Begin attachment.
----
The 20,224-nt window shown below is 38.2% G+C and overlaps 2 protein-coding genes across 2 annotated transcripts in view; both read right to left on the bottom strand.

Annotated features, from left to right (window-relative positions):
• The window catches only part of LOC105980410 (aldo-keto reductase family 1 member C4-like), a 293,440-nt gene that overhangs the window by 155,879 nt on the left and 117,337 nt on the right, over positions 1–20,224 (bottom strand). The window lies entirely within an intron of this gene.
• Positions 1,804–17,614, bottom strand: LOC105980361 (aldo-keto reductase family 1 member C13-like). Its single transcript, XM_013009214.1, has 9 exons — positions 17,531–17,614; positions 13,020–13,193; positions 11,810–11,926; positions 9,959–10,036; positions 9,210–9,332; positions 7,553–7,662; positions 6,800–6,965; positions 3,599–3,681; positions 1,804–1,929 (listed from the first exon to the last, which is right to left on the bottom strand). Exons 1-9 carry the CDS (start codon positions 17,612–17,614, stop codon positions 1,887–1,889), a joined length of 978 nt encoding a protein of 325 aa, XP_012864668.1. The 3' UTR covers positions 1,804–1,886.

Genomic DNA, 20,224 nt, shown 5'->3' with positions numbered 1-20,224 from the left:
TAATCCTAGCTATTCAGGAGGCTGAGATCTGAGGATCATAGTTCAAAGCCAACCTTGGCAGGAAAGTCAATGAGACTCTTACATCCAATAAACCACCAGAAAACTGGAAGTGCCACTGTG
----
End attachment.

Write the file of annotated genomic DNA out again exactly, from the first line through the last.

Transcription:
The 20,224-nt window shown below is 38.2% G+C and overlaps 2 protein-coding genes across 2 annotated transcripts in view; both read right to left on the bottom strand.

Annotated features, from left to right (window-relative positions):
• The window catches only part of LOC105980410 (aldo-keto reductase family 1 member C4-like), a 293,440-nt gene that overhangs the window by 155,879 nt on the left and 117,337 nt on the right, over positions 1–20,224 (bottom strand). The window lies entirely within an intron of this gene.
• Positions 1,804–17,614, bottom strand: LOC105980361 (aldo-keto reductase family 1 member C13-like). Its single transcript, XM_013009214.1, has 9 exons — positions 17,531–17,614; positions 13,020–13,193; positions 11,810–11,926; positions 9,959–10,036; positions 9,210–9,332; positions 7,553–7,662; positions 6,800–6,965; positions 3,599–3,681; positions 1,804–1,929 (listed from the first exon to the last, which is right to left on the bottom strand). Exons 1-9 carry the CDS (start codon positions 17,612–17,614, stop codon positions 1,887–1,889), a joined length of 978 nt encoding a protein of 325 aa, XP_012864668.1. The 3' UTR covers positions 1,804–1,886.

Genomic DNA, 20,224 nt, shown 5'->3' with positions numbered 1-20,224 from the left:
TAATCCTAGCTATTCAGGAGGCTGAGATCTGAGGATCATAGTTCAAAGCCAACCTTGGCAGGAAAGTCAATGAGACTCTTACATCCAATAAACCACCAGAAAACTGGAAGTGCCACTGTG